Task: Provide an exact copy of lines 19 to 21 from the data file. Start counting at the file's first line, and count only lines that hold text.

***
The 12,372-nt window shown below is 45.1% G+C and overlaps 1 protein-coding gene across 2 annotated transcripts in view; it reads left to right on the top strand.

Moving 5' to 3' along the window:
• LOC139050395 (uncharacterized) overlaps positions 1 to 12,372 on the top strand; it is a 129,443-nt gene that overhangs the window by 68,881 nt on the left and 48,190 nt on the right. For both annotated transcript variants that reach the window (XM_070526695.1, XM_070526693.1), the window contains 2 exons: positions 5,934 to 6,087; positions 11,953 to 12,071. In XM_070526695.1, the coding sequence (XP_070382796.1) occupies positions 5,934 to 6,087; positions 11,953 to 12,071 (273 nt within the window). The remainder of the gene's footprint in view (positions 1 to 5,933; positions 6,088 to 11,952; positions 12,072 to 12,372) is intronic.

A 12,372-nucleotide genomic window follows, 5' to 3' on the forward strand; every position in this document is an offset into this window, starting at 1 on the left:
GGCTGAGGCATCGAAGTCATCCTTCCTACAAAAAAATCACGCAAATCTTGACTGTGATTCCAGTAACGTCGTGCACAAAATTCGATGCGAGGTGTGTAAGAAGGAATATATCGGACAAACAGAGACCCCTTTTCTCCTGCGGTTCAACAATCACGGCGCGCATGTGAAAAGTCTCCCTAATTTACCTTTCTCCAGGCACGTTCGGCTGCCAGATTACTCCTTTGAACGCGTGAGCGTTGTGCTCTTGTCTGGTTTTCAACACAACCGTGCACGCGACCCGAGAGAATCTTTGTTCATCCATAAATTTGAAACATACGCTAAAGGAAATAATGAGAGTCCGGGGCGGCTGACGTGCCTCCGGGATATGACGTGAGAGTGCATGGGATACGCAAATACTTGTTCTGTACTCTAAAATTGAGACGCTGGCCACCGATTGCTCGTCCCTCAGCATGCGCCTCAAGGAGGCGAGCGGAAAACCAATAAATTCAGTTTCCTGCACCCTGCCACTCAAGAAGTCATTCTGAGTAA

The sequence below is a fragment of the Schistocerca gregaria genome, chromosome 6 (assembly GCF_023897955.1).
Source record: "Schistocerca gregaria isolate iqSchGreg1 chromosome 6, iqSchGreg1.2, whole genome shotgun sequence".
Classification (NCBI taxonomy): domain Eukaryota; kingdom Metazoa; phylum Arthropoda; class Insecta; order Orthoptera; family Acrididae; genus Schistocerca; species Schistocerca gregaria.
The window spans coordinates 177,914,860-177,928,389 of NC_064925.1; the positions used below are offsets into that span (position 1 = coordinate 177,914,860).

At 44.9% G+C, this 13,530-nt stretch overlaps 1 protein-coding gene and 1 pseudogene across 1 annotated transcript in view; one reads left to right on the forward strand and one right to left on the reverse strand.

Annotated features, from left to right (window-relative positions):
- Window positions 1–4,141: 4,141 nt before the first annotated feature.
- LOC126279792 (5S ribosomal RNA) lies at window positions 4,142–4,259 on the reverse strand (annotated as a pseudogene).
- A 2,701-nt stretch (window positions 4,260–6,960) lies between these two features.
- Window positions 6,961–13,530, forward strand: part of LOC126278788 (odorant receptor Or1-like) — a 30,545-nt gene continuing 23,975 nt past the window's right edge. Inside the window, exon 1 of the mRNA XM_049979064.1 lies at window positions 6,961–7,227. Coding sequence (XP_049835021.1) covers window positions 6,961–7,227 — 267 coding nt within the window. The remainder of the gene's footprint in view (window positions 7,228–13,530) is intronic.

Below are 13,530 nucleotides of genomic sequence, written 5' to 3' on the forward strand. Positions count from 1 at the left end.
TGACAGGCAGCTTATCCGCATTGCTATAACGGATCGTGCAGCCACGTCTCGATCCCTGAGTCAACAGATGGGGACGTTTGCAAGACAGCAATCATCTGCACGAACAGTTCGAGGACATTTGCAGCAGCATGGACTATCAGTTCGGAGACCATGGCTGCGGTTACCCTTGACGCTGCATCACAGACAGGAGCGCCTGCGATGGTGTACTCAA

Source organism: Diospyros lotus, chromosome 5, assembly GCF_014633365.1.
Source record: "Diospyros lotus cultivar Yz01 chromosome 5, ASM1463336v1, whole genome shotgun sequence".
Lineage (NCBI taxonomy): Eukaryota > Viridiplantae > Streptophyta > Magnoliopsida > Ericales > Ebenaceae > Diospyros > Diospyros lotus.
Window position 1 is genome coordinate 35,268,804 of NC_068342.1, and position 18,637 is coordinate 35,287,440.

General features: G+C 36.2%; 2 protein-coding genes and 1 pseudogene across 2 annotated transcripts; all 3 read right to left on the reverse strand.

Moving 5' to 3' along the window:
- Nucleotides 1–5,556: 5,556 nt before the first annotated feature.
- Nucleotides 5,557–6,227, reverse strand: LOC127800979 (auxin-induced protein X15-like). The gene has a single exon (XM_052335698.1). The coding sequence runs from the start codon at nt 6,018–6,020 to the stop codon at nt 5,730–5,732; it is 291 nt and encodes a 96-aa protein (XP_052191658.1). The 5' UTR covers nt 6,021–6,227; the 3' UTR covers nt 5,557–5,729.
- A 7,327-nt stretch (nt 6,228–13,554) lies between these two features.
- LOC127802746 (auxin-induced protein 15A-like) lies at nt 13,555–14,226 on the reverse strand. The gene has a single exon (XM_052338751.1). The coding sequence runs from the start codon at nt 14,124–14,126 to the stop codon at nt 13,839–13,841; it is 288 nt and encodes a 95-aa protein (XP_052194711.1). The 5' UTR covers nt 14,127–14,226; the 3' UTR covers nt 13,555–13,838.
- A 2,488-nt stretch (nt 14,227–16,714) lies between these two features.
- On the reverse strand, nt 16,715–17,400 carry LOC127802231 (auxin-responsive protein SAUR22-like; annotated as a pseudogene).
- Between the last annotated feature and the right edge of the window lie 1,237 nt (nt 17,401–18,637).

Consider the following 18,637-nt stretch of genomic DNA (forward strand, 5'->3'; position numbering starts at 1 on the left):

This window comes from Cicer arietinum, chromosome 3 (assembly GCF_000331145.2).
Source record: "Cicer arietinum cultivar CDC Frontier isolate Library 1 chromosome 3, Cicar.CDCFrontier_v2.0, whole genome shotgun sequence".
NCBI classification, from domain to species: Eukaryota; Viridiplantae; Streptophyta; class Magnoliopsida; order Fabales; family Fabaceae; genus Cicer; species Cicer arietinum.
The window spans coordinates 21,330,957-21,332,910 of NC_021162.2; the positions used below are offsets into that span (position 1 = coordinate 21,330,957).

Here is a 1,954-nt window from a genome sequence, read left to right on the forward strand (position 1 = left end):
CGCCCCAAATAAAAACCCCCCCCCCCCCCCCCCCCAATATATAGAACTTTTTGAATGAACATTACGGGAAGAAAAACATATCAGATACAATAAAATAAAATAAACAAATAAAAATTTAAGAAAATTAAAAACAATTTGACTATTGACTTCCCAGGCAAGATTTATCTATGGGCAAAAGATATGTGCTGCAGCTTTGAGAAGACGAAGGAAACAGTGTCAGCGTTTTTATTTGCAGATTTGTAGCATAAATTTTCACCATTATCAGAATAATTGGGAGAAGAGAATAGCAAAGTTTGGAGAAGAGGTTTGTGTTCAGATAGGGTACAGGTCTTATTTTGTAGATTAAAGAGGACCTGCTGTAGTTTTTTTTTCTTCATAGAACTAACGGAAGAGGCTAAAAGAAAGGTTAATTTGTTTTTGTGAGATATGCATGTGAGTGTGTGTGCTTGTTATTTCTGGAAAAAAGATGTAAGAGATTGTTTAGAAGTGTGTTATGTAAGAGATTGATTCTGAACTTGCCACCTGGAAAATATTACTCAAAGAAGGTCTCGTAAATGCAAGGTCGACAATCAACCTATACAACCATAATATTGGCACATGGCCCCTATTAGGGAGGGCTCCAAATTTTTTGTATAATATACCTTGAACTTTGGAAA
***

Source record: "Diospyros lotus cultivar Yz01 chromosome 5, ASM1463336v1, whole genome shotgun sequence".
Lineage (NCBI taxonomy): Eukaryota > Viridiplantae > Streptophyta > Magnoliopsida > Ericales > Ebenaceae > Diospyros > Diospyros lotus.
Window position 1 is genome coordinate 35,268,804 of NC_068342.1, and position 18,637 is coordinate 35,287,440.